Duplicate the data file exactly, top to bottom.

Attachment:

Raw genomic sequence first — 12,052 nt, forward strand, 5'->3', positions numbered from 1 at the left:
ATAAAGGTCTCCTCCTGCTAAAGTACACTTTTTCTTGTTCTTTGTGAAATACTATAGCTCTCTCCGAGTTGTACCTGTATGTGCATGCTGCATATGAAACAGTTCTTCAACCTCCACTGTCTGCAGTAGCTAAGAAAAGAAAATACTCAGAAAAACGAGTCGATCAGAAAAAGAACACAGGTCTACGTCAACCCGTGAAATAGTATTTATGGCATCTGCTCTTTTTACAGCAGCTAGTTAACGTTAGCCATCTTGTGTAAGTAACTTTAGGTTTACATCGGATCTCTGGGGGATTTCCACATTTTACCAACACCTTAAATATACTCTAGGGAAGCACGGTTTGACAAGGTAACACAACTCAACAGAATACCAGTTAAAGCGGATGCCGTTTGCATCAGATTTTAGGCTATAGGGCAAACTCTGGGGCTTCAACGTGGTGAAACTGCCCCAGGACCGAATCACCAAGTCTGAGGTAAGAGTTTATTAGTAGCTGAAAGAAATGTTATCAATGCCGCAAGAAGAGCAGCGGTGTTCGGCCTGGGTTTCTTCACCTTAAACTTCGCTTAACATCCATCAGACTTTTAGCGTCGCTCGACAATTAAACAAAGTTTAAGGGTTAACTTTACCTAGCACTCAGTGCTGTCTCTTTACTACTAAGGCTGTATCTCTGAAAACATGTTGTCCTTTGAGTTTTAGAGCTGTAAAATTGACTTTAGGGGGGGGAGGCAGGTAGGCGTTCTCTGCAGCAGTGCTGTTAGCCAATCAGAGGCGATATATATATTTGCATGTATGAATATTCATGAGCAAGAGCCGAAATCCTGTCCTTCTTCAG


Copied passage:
Raw genomic sequence first — 12,052 nt, forward strand, 5'->3', positions numbered from 1 at the left:
ATAAAGGTCTCCTCCTGCTAAAGTACACTTTTTCTTGTTCTTTGTGAAATACTATAGCTCTCTCCGAGTTGTACCTGTATGTGCATGCTGCATATGAAACAGTTCTTCAACCTCCACTGTCTGCAGTAGCTAAGAAAAGAAAATACTCAGAAAAACGAGTCGATCAGAAAAAGAACACAGGTCTACGTCAACCCGTGAAATAGTATTTATGGCATCTGCTCTTTTTACAGCAGCTAGTTAACGTTAGCCATCTTGTGTAAGTAACTTTAGGTTTACATCGGATCTCTGGGGGATTTCCACATTTTACCAACACCTTAAATATACTCTAGGGAAGCACGGTTTGACAAGGTAACACAACTCAACAGAATACCAGTTAAAGCGGATGCCGTTTGCATCAGATTTTAGGCTATAGGGCAAACTCTGGGGCTTCAACGTGGTGAAACTGCCCCAGGACCGAATCACCAAGTCTGAGGTAAGAGTTTATTAGTAGCTGAAAGAAATGTTATCAATGCCGCAAGAAGAGCAGCGGTGTTCGGCCTGGGTTTCTTCACCTTAAACTTCGCTTAACATCCATCAGACTTTTAGCGTCGCTCGACAATTAAACAAAGTTTAAGGGTTAACTTTACCTAGCACTCAGTGCTGTCTCTTTACTACTAAGGCTGTATCTCTGAAAACATGTTGTCCTTTGAGTTTTAGAGCTGTAAAATTGACTTTAGGGGGGGGAGGCAGGTAGGCGTTCTCTGCAGCAGTGCTGTTAGCCAATCAGAGGCGATATATATATTTGCATGTATGAATATTCATGAGCAAGAGCCGAAATCCTGTCCTTCTTCAG